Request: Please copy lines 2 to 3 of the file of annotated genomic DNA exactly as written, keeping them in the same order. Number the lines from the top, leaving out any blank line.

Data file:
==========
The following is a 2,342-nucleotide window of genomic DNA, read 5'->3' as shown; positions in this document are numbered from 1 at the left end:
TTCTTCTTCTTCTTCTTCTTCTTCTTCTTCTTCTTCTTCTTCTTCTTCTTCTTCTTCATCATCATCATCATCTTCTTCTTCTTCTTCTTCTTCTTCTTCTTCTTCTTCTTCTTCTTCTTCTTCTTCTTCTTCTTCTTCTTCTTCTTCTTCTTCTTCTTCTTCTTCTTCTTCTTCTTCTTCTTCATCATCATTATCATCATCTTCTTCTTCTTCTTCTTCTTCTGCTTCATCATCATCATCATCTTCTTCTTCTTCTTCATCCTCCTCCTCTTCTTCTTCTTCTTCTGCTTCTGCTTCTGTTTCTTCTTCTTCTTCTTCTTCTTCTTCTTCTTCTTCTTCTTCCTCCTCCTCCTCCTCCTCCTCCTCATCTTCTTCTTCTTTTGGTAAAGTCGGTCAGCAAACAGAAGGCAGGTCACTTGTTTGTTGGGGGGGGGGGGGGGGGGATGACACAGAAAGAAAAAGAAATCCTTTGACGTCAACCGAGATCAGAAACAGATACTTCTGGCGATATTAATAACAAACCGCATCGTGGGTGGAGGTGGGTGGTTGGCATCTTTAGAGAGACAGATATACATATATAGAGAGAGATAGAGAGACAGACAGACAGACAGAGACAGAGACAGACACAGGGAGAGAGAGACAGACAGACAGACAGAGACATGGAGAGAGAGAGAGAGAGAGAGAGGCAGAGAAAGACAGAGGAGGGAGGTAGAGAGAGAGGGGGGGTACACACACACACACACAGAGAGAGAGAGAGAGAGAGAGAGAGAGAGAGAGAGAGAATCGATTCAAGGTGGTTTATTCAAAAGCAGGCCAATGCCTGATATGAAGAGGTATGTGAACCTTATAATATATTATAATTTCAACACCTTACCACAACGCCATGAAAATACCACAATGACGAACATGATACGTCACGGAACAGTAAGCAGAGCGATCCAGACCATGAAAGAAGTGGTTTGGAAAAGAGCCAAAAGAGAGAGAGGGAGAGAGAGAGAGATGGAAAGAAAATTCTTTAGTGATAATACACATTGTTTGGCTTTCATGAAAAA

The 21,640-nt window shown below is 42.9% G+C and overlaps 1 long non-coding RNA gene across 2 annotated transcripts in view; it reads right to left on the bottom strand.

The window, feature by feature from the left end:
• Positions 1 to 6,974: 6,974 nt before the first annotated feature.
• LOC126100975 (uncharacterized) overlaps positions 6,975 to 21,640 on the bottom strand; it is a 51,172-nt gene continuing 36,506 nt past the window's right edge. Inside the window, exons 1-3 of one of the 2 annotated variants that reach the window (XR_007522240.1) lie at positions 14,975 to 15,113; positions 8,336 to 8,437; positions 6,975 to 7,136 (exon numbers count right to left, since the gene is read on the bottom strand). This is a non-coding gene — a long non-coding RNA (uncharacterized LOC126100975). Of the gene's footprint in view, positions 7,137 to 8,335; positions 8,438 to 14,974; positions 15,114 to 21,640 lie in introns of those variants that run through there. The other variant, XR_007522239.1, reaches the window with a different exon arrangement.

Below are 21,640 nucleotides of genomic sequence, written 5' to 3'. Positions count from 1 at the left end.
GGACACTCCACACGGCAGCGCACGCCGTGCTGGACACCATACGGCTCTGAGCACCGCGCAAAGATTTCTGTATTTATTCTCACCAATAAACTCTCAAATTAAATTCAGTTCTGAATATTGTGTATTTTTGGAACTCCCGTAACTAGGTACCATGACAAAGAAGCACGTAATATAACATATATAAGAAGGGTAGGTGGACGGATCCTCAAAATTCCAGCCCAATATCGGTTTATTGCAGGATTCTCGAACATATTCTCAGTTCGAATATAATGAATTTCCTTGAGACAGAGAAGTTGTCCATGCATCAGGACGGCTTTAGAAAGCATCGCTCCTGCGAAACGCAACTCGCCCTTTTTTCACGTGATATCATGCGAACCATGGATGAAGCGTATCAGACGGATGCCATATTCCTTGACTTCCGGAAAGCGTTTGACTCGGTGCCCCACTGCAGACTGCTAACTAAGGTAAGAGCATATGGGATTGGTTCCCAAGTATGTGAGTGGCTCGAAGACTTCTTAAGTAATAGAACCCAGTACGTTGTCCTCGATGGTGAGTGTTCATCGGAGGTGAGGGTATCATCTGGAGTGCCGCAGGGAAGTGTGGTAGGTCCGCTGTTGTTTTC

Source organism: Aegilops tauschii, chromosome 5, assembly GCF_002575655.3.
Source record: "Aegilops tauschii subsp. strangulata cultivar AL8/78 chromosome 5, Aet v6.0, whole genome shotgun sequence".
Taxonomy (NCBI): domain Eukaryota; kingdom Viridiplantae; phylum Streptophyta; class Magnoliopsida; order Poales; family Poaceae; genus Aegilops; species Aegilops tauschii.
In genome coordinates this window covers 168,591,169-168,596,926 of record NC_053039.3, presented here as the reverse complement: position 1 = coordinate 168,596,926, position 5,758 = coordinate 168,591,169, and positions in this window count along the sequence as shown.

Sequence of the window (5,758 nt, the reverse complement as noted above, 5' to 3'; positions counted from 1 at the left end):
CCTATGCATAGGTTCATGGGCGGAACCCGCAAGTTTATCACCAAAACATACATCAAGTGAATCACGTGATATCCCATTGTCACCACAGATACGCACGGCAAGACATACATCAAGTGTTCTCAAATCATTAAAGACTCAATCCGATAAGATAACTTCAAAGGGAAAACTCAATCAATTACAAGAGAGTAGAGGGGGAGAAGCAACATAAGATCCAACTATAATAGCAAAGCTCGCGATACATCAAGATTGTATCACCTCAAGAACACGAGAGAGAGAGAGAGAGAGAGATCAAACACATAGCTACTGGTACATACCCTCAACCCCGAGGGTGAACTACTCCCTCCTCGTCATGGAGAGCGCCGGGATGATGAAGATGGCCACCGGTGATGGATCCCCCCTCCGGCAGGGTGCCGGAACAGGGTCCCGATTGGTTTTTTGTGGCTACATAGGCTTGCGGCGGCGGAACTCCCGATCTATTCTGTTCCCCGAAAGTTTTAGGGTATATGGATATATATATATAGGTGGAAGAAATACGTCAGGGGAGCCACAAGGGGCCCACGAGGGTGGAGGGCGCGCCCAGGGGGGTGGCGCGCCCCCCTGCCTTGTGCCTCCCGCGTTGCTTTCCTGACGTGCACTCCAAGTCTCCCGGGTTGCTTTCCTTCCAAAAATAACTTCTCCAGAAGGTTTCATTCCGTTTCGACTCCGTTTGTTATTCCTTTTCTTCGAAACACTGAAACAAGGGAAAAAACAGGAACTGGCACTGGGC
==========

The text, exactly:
TTCTTCTTCTTCTTCTTCTTCTTCTTCTTCTTCTTCTTCTTCTTCTTCTTCTTCTTCATCATCATCATCATCTTCTTCTTCTTCTTCTTCTTCTTCTTCTTCTTCTTCTTCTTCTTCTTCTTCTTCTTCTTCTTCTTCTTCTTCTTCTTCTTCTTCTTCTTCTTCTTCTTCTTCTTCTTCTTCATCATCATTATCATCATCTTCTTCTTCTTCTTCTTCTTCTGCTTCATCATCATCATCATCTTCTTCTTCTTCTTCATCCTCCTCCTCTTCTTCTTCTTCTTCTGCTTCTGCTTCTGTTTCTTCTTCTTCTTCTTCTTCTTCTTCTTCTTCTTCTTCTTCCTCCTCCTCCTCCTCCTCCTCCTCATCTTCTTCTTCTTTTGGTAAAGTCGGTCAGCAAACAGAAGGCAGGTCACTTGTTTGTTGGGGGGGGGGGGGGGGGGATGACACAGAAAGAAAAAGAAATCCTTTGACGTCAACCGAGATCAGAAACAGATACTTCTGGCGATATTAATAACAAACCGCATCGTGGGTGGAGGTGGGTGGTTGGCATCTTTAGAGAGACAGATATACATATATAGAGAGAGATAGAGAGACAGACAGACAGACAGAGACAGAGACAGACACAGGGAGAGAGAGACAGACAGACAGACAGAGACATGGAGAGAGAGAGAGAGAGAGAGAGGCAGAGAAAGACAGAGGAGGGAGGTAGAGAGAGAGGGGGGGTACACACACACACACACAGAGAGAGAGAGAGAGAGAGAGAGAGAGAGAGAGAGAGAATCGATTCAAGGTGGTTTATTCAAAAGCAGGCCAATGCCTGATATGAAGAGGTATGTGAACCTTATAATATATTATAATTTCAACACCTTACCACAACGCCATGAAAATACCACAATGACGAACATGATACGTCACGGAACAGTAAGCAGAGCGATCCAGACCATGAAAGAAGTGGTTTGGAAAAGAGCCAAAAGAGAGAGAGGGAGAGAGAGAGAGATGGAAAGAAAATTCTTTAGTGATAATACACATTGTTTGGCTTTCATGAAAAA

The 21,640-nt window shown below is 42.9% G+C and overlaps 1 long non-coding RNA gene across 2 annotated transcripts in view; it reads right to left on the bottom strand.